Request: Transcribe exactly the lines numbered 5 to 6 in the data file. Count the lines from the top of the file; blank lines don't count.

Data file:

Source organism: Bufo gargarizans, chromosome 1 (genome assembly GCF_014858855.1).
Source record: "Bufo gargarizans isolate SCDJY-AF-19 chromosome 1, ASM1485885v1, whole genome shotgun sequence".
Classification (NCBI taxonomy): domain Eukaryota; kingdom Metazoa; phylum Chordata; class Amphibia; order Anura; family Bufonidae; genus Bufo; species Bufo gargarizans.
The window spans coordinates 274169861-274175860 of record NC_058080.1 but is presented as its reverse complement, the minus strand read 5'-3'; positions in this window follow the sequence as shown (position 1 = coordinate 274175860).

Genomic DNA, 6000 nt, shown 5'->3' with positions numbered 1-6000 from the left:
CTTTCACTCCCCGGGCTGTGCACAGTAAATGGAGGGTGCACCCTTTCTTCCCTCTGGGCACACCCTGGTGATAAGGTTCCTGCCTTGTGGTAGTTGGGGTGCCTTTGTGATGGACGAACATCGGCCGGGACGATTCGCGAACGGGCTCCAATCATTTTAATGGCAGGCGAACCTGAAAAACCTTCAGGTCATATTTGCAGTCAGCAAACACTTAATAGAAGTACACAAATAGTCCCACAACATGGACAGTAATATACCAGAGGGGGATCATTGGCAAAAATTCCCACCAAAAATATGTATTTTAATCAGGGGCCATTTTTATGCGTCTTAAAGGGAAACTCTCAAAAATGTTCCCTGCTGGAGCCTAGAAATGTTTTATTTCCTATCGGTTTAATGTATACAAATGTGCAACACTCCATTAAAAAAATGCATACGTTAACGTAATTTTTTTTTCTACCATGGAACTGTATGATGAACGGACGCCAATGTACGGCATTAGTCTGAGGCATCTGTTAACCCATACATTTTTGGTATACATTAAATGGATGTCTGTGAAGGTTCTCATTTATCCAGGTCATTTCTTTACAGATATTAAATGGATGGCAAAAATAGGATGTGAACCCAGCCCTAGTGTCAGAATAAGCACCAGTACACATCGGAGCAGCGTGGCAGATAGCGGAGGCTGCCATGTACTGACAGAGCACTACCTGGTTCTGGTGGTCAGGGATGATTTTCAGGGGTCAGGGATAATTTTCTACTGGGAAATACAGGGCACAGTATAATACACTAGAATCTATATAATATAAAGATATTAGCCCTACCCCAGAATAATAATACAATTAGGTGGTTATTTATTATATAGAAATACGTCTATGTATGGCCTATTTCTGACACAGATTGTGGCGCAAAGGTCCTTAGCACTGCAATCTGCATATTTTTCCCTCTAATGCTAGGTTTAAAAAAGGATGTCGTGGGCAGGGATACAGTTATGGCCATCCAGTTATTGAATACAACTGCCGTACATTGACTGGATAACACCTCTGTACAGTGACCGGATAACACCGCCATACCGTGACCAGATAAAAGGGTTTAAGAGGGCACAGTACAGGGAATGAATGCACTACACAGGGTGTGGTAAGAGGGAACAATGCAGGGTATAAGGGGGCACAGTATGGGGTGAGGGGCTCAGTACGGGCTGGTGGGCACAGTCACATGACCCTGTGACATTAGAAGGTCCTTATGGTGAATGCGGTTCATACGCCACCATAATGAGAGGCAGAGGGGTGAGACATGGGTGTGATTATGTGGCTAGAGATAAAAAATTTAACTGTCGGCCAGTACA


Genomic DNA, 6000 nt, shown 5'->3' with positions numbered 1-6000 from the left:
CTTTCACTCCCCGGGCTGTGCACAGTAAATGGAGGGTGCACCCTTTCTTCCCTCTGGGCACACCCTGGTGATAAGGTTCCTGCCTTGTGGTAGTTGGGGTGCCTTTGTGATGGACGAACATCGGCCGGGACGATTCGCGAACGGGCTCCAATCATTTTAATGGCAGGCGAACCTGAAAAACCTTCAGGTCATATTTGCAGTCAGCAAACACTTAATAGAAGTACACAAATAGTCCCACAACATGGACAGTAATATACCAGAGGGGGATCATTGGCAAAAATTCCCACCAAAAATATGTATTTTAATCAGGGGCCATTTTTATGCGTCTTAAAGGGAAACTCTCAAAAATGTTCCCTGCTGGAGCCTAGAAATGTTTTATTTCCTATCGGTTTAATGTATACAAATGTGCAACACTCCATTAAAAAAATGCATACGTTAACGTAATTTTTTTTTCTACCATGGAACTGTATGATGAACGGACGCCAATGTACGGCATTAGTCTGAGGCATCTGTTAACCCATACATTTTTGGTATACATTAAATGGATGTCTGTGAAGGTTCTCATTTATCCAGGTCATTTCTTTACAGATATTAAATGGATGGCAAAAATAGGATGTGAACCCAGCCCTAGTGTCAGAATAAGCACCAGTACACATCGGAGCAGCGTGGCAGATAGCGGAGGCTGCCATGTACTGACAGAGCACTACCTGGTTCTGGTGGTCAGGGATGATTTTCAGGGGTCAGGGATAATTTTCTACTGGGAAATACAGGGCACAGTATAATACACTAGAATCTATATAATATAAAGATATTAGCCCTACCCCAGAATAATAATACAATTAGGTGGTTATTTATTATATAGAAATACGTCTATGTATGGCCTATTTCTGACACAGATTGTGGCGCAAAGGTCCTTAGCACTGCAATCTGCATATTTTTCCCTCTAATGCTAGGTTTAAAAAAGGATGTCGTGGGCAGGGATACAGTTATGGCCATCCAGTTATTGAATACAACTGCCGTACATTGACTGGATAACACCTCTGTACAGTGACCGGATAACACCGCCATACCGTGACCAGATAAAAGGGTTTAAGAGGGCACAGTACAGGGAATGAATGCACTACACAGGGTGTGGTAAGAGGGAACAATGCAGGGTATAAGGGGGCACAGTATGGGGTGAGGGGCTCAGTACGGGCTGGTGGGCACAGTCACATGACCCTGTGACATTAGAAGGTCCTTATGGTGAATGCGGTTCATACGCCACCATAATGAGAGGCAGAGGGGTGAGACATGGGTGTGATTATGTGGCTAGAGATAAAAAATTTAACTGTCGGCCAGTACA